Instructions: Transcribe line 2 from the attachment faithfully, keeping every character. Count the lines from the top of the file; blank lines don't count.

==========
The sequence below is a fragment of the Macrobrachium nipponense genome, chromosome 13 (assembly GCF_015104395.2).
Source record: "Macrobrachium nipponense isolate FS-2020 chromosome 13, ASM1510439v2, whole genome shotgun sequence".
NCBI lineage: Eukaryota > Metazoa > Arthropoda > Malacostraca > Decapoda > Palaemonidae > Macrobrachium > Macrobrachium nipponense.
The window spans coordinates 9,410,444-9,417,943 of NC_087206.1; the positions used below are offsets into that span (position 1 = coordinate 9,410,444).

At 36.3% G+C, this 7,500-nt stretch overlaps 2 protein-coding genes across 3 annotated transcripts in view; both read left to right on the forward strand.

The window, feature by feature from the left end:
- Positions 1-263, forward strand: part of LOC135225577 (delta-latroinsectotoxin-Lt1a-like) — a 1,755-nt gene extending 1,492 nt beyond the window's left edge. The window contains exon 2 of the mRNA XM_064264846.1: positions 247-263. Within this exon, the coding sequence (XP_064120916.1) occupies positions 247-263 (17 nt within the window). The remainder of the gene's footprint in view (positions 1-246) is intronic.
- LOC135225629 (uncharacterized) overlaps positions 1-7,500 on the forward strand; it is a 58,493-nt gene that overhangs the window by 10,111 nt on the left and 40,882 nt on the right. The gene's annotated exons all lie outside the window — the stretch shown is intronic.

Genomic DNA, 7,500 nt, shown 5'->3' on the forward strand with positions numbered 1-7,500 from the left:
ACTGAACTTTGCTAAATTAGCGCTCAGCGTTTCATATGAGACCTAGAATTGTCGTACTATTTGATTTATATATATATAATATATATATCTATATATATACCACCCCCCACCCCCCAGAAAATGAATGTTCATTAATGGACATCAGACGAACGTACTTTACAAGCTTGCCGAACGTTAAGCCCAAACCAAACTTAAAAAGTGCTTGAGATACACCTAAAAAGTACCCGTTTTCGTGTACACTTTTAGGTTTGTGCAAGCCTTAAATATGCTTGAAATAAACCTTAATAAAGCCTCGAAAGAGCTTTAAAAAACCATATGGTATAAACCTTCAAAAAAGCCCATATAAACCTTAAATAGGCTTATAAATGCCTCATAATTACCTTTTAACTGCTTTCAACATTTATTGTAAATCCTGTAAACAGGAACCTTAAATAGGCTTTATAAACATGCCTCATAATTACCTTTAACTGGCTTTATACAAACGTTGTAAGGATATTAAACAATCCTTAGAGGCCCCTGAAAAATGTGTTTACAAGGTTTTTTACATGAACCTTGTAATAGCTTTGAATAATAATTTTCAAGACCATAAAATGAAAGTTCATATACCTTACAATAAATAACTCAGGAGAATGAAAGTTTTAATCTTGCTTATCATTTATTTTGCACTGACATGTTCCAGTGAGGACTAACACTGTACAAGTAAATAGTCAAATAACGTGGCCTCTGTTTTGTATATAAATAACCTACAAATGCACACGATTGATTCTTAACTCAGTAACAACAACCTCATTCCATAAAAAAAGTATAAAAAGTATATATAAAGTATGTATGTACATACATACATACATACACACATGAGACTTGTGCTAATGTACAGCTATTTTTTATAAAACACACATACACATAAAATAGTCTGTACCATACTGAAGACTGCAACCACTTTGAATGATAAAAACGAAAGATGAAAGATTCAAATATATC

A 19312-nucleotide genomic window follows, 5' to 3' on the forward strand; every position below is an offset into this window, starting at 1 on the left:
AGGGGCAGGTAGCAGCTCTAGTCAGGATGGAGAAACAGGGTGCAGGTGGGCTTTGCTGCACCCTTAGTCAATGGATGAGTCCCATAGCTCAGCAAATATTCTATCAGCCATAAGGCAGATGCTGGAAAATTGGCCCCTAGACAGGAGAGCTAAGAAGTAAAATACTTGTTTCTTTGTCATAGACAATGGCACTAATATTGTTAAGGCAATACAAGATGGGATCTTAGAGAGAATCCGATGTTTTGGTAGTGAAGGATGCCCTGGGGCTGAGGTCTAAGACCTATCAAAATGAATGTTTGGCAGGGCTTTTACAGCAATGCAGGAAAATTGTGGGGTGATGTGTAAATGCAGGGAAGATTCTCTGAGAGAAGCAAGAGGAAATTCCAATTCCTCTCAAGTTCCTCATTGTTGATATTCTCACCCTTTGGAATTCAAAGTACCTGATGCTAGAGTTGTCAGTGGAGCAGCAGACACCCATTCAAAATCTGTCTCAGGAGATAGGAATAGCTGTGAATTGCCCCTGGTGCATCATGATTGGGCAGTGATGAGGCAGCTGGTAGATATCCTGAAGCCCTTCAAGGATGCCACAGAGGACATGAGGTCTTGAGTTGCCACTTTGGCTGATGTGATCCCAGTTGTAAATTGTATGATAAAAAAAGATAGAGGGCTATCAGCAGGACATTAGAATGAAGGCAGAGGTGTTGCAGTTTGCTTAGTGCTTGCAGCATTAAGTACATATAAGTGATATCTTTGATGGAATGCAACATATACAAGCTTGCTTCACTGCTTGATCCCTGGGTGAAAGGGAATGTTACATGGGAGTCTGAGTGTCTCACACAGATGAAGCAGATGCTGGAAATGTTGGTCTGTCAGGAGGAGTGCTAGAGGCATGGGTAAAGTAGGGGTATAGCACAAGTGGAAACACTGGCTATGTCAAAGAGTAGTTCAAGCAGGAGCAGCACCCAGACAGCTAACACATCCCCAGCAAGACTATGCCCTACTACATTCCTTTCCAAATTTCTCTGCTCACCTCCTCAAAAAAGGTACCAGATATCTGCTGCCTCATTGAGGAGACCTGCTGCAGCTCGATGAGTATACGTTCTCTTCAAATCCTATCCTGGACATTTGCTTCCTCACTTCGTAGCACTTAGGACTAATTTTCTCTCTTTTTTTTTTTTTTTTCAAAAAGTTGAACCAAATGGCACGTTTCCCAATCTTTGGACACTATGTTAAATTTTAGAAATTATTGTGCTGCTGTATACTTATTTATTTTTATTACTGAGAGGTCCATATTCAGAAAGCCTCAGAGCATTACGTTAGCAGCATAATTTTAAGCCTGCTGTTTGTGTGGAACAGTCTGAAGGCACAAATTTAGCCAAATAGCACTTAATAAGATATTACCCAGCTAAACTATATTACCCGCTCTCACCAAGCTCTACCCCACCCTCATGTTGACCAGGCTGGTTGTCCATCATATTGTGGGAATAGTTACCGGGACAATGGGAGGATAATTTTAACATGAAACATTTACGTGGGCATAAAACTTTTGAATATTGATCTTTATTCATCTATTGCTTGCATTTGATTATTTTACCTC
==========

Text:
Source record: "Macrobrachium nipponense isolate FS-2020 chromosome 13, ASM1510439v2, whole genome shotgun sequence".